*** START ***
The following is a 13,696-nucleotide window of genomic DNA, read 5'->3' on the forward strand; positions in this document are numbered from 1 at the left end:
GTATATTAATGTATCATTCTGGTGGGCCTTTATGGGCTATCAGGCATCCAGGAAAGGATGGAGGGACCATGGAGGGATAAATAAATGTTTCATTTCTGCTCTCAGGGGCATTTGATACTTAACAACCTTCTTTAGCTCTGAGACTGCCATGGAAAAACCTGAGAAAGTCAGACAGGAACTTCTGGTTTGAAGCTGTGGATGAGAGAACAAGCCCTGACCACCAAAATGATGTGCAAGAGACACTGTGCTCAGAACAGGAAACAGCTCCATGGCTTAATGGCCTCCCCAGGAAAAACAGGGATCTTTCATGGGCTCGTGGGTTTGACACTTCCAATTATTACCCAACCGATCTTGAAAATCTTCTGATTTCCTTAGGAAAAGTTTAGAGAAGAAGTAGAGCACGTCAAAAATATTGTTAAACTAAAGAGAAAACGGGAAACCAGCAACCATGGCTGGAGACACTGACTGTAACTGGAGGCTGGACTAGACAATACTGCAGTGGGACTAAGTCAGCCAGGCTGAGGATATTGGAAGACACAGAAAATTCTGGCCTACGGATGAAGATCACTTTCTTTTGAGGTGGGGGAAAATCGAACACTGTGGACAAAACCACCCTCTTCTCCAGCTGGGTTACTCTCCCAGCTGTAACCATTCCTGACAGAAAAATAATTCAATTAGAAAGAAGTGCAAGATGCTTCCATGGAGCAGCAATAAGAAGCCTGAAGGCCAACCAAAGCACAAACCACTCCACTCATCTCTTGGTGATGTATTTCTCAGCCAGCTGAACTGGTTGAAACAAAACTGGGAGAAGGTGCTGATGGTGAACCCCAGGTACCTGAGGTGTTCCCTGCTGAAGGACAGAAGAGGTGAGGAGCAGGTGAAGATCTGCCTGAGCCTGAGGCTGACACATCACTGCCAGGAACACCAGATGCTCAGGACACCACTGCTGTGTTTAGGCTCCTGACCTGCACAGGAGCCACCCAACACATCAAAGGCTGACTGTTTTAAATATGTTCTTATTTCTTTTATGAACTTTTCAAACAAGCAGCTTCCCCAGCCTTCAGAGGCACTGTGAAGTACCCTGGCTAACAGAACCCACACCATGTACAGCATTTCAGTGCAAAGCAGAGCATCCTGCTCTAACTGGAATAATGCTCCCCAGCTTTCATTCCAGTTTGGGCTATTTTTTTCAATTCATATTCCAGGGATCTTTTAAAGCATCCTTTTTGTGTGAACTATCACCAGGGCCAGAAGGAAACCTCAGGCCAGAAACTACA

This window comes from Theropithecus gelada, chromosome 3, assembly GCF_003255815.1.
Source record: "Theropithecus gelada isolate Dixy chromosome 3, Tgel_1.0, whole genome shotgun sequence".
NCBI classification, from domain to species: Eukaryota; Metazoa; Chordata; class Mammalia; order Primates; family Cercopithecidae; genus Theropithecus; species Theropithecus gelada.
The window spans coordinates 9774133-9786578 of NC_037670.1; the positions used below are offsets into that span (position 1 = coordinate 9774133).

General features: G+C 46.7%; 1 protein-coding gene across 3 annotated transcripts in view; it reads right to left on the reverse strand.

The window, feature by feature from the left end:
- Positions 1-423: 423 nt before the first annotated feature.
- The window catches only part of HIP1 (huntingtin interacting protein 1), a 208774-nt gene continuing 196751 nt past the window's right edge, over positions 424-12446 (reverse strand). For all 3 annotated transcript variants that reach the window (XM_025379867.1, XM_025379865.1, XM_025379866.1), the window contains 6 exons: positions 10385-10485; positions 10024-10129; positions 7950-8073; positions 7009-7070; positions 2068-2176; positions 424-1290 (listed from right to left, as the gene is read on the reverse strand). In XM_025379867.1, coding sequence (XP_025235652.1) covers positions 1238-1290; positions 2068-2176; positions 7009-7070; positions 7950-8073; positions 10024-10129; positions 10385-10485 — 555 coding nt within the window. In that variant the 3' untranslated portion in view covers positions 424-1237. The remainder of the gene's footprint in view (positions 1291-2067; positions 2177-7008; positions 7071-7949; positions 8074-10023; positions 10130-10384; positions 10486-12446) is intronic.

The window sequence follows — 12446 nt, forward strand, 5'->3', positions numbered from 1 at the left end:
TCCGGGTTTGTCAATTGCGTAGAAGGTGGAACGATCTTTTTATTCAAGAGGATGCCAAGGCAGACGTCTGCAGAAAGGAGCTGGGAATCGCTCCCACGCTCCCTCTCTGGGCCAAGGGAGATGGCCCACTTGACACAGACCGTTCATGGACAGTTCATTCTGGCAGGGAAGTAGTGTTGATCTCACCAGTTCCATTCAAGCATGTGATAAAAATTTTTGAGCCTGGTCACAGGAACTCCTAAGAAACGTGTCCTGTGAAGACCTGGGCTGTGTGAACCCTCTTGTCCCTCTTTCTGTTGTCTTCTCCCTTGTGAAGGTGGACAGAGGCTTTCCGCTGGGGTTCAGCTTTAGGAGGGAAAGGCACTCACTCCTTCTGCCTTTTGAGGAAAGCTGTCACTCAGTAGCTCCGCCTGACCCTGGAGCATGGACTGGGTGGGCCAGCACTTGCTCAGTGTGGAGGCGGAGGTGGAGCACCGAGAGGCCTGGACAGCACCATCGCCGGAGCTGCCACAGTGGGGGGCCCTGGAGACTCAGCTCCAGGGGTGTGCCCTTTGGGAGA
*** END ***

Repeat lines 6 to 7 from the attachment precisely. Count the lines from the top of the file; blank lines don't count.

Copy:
The window spans coordinates 9774133-9786578 of NC_037670.1; the positions used below are offsets into that span (position 1 = coordinate 9774133).

General features: G+C 46.7%; 1 protein-coding gene across 3 annotated transcripts in view; it reads right to left on the reverse strand.